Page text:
Brooklyn Boro

Brooklyn Memorial Day Parade, one of the nation’s oldest, returns

Floats, cars and solemn ceremony still a vital tribute to remembrance

June 2, 2021 Jaime DeJesus,
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Once again, Brooklyn veterans came to Bay Ridge to remember those who fought and died in service to America.

This year’s Memorial Day Parade/Motorcade, on May 31, started at 11 a.m. at Ridge Boulevard and Third Avenue. A wreath-laying ceremony was also held at the Brooklyn Veterans Administration Medical Center.

Related: Solemn Memorial Day service hosted in John Paul Jones Park

While there is some debate over which Memorial Day parade in the U.S. is the oldest, the Brooklyn parade, which dates to 1867, is certainly one of them. Last year, a scaled-down version of the parade was held due to COVID-19, but this year, things were more back to normal.

No one is too young to show off their patriotism. Eagle photo by Mario Belluomo

Elected officials were in attendance, along with Col. Craig Martin, commander of U.S. Army Garrison Fort Hamilton, Brooklyn’s and the city’s only active military installation, who rode on the veterans’ float in the motorcade.

The parade’s grand marshal was World War II veteran David Vogel of the Brooklyn Veteran Service Organization.

Re-enactors dressed in the uniforms of Revolutionary War soldiers. Eagle photo by Mario Belluomo

As always, dozens of cars, many of them classic automobiles from many years ago, and floats drove along Third Avenue. Attendees estimated that 50 to 75 cars drove down the avenue.

A memorial service was then held at John Paul Jones Park at 1 p.m. Re-enactors were also part of the day, as Michael Grillo portrayed Gen. George Washington, Continental Army leader who later became the country’s first president.

Danny Friedman, president of Vietnam Veterans of America, Chapter 72, led the VA Wreath Laying Ceremony.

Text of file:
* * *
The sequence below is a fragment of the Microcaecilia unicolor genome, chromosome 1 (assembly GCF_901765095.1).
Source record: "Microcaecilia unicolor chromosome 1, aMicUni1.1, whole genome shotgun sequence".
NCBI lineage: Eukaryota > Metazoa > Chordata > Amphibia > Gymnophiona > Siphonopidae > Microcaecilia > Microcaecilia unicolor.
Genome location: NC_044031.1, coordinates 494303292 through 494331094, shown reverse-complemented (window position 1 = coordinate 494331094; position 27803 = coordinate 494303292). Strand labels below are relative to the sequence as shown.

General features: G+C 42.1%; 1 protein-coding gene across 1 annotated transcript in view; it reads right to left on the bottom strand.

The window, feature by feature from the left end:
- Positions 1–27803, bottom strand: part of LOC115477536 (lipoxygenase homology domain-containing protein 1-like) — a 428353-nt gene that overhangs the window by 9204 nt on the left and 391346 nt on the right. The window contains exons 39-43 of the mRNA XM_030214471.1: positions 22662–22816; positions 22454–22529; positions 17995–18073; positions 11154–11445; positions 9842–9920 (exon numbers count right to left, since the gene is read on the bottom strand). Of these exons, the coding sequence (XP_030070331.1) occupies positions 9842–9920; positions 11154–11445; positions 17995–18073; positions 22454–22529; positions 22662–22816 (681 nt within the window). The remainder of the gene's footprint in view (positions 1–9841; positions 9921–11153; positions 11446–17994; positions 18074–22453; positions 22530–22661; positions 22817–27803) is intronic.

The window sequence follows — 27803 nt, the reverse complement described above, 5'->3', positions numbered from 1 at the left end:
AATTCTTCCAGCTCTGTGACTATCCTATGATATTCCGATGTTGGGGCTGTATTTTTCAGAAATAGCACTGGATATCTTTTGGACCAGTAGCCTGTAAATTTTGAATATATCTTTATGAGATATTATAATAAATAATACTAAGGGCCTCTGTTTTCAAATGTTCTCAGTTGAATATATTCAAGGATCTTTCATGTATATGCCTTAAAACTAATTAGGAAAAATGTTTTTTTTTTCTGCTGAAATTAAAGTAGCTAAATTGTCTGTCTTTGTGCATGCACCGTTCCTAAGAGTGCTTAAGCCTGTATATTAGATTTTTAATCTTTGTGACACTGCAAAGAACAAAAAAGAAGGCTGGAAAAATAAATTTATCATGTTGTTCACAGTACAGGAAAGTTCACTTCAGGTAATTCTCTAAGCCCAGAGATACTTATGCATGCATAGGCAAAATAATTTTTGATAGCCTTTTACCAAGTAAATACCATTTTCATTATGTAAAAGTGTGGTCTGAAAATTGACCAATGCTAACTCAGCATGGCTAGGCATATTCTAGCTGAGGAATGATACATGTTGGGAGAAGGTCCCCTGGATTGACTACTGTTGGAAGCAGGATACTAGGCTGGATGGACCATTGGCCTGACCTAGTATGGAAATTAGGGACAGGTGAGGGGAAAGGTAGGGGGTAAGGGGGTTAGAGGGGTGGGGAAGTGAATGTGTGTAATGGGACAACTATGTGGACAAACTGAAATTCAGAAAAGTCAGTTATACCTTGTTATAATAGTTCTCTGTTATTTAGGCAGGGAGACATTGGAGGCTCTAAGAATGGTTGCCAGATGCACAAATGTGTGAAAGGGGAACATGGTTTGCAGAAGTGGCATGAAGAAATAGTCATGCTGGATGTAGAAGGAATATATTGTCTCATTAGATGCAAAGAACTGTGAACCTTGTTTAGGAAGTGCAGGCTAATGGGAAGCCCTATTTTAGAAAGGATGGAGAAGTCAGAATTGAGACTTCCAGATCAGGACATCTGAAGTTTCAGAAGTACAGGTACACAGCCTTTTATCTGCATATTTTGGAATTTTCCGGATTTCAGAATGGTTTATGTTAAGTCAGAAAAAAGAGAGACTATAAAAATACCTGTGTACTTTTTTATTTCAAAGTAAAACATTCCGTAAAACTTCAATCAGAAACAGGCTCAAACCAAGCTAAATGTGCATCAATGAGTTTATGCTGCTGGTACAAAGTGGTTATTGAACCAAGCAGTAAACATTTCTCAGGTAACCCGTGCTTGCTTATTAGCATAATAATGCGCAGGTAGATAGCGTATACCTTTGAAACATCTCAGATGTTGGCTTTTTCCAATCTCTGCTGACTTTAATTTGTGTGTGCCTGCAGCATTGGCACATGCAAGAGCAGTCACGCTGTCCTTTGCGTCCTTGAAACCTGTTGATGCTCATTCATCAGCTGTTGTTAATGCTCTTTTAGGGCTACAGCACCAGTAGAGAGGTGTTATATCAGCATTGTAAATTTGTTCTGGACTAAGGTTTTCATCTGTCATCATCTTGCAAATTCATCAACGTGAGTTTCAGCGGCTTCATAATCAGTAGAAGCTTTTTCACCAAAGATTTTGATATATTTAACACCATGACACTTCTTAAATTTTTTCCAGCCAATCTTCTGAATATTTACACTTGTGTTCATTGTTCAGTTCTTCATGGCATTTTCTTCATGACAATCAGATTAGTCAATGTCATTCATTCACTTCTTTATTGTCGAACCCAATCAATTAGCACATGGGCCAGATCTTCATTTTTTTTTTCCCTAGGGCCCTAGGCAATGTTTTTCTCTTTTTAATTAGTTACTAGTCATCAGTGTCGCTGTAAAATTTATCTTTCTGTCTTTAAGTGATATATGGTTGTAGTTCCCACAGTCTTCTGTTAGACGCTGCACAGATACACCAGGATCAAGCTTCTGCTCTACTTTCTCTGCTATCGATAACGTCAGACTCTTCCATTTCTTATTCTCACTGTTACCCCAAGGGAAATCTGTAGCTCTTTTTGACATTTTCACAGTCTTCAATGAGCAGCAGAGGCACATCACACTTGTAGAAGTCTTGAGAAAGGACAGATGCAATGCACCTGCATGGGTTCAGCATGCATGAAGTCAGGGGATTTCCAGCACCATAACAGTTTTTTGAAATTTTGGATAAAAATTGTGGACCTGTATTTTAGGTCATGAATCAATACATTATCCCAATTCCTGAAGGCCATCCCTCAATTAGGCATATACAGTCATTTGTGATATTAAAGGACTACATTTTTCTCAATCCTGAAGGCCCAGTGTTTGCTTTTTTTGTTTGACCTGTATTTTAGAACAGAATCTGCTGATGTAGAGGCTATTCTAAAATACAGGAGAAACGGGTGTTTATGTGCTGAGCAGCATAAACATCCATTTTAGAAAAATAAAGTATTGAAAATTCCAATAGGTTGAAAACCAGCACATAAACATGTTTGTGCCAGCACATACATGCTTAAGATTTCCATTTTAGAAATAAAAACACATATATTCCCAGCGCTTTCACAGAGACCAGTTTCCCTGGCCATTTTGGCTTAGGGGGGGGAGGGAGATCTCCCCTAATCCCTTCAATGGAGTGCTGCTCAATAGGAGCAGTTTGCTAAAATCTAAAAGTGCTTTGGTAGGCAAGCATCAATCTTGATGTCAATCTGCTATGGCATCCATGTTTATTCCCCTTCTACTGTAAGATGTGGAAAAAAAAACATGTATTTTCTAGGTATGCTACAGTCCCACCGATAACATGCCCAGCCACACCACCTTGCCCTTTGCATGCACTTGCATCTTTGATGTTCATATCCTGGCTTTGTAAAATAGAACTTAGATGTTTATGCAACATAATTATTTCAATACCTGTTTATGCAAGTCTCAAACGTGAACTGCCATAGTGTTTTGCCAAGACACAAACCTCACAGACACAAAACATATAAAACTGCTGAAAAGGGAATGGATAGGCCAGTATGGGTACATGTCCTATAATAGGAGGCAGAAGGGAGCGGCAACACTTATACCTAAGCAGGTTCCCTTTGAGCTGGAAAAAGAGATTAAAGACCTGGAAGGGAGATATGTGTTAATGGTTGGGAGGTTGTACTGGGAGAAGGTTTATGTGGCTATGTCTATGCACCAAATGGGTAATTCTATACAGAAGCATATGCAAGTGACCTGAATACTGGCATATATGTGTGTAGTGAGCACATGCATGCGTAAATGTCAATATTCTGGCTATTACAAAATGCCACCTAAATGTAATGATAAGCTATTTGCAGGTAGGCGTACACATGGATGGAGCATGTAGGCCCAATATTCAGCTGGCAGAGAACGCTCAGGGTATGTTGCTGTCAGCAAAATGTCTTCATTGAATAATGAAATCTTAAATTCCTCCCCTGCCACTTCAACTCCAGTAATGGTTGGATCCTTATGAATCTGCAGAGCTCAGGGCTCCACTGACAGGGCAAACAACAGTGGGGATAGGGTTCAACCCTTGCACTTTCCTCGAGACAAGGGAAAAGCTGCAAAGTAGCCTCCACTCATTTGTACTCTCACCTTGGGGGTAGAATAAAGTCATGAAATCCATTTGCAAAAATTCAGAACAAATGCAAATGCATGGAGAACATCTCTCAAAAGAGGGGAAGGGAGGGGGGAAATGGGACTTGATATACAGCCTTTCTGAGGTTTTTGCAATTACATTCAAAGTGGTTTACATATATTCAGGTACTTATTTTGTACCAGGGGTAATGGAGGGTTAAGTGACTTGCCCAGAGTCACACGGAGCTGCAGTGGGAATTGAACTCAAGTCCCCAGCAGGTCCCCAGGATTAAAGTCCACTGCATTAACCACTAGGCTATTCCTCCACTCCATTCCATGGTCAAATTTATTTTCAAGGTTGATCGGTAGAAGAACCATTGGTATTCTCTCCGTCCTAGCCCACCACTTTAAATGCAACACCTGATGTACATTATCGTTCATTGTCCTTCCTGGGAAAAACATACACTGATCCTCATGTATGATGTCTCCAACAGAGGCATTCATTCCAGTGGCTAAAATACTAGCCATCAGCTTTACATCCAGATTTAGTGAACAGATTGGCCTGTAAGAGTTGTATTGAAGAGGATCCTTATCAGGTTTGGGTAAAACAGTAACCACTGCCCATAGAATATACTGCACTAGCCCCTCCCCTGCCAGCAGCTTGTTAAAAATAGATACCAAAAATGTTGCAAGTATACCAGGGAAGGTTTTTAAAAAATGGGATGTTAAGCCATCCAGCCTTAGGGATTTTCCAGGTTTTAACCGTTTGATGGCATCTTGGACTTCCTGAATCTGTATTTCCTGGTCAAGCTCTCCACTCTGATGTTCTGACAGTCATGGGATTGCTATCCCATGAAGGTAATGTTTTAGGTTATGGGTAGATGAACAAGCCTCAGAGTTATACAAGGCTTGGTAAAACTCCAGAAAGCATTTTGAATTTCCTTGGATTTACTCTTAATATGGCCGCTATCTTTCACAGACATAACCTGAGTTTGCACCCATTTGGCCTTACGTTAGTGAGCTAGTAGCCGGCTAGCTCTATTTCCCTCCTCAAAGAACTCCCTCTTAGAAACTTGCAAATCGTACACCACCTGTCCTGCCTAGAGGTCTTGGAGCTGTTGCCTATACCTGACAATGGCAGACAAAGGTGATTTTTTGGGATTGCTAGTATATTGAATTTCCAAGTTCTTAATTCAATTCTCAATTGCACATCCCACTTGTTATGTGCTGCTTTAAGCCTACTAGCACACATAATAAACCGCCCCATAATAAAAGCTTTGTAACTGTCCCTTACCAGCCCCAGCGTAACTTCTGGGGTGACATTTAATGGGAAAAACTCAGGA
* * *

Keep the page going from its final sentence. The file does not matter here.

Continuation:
“We were there for the fallen comrades we left behind and comrades who have died since as a result of the medical and mental wounds from the war,” he told this paper. “We were there so that the school children will remember the cost of war.

“We were there so the community will remember the cost of war. We were there to show that even a pandemic cannot stop the 154th consecutive Memorial Day parade in Brooklyn,” he added.

“The Stars and Stripes Forever” might be this driver’s theme song. Eagle photo by Mario Belluomo

The Bay Ridge community expressed thanks to Ray Aalbue, chairman and executive director of the Brooklyn Memorial Day Parade committee, who organized the event.

“Our community truly appreciates all the hard work that goes on behind the scenes to make this happen,” said Councilmember Justin Brannan. “We know under the past two years, it has been under less-than-ideal circumstances. We all look forward to getting back to normal with the 155th Memorial Day Parade bigger and better than ever next year.”

This veteran salutes the flag, showing his respects for veterans of all wars. Eagle photo by Mario Belluomo

“Our community is lucky to have leaders like Ray Aalbue who work tirelessly to make sure we never forget those who have served in our military,” said John Quaglione, Republican district leader, 46th Assembly District. “Thank you, Ray, for bringing so many people together to salute our fallen and applaud our heroes.”

“We are thankful to be a part of this local observance, taking the time to honor the memory of those who have fallen for our great nation,” said Col. Craig Martin, Fort Hamilton Garrison commander.
“To the families who have endured this great loss, we are inspired by their strength and resilience. I hope that we can remember the link we have with all the generations that have gone before us who selflessly served our country and paid the ultimate price,” he said.

The next Brooklyn Memorial Day Parade will be held on May 30, 2022.

An old army truck drives down the parade route. Eagle photo by Mario Belluomo


A procession of cars. Eagle photo by Mario Belluomo

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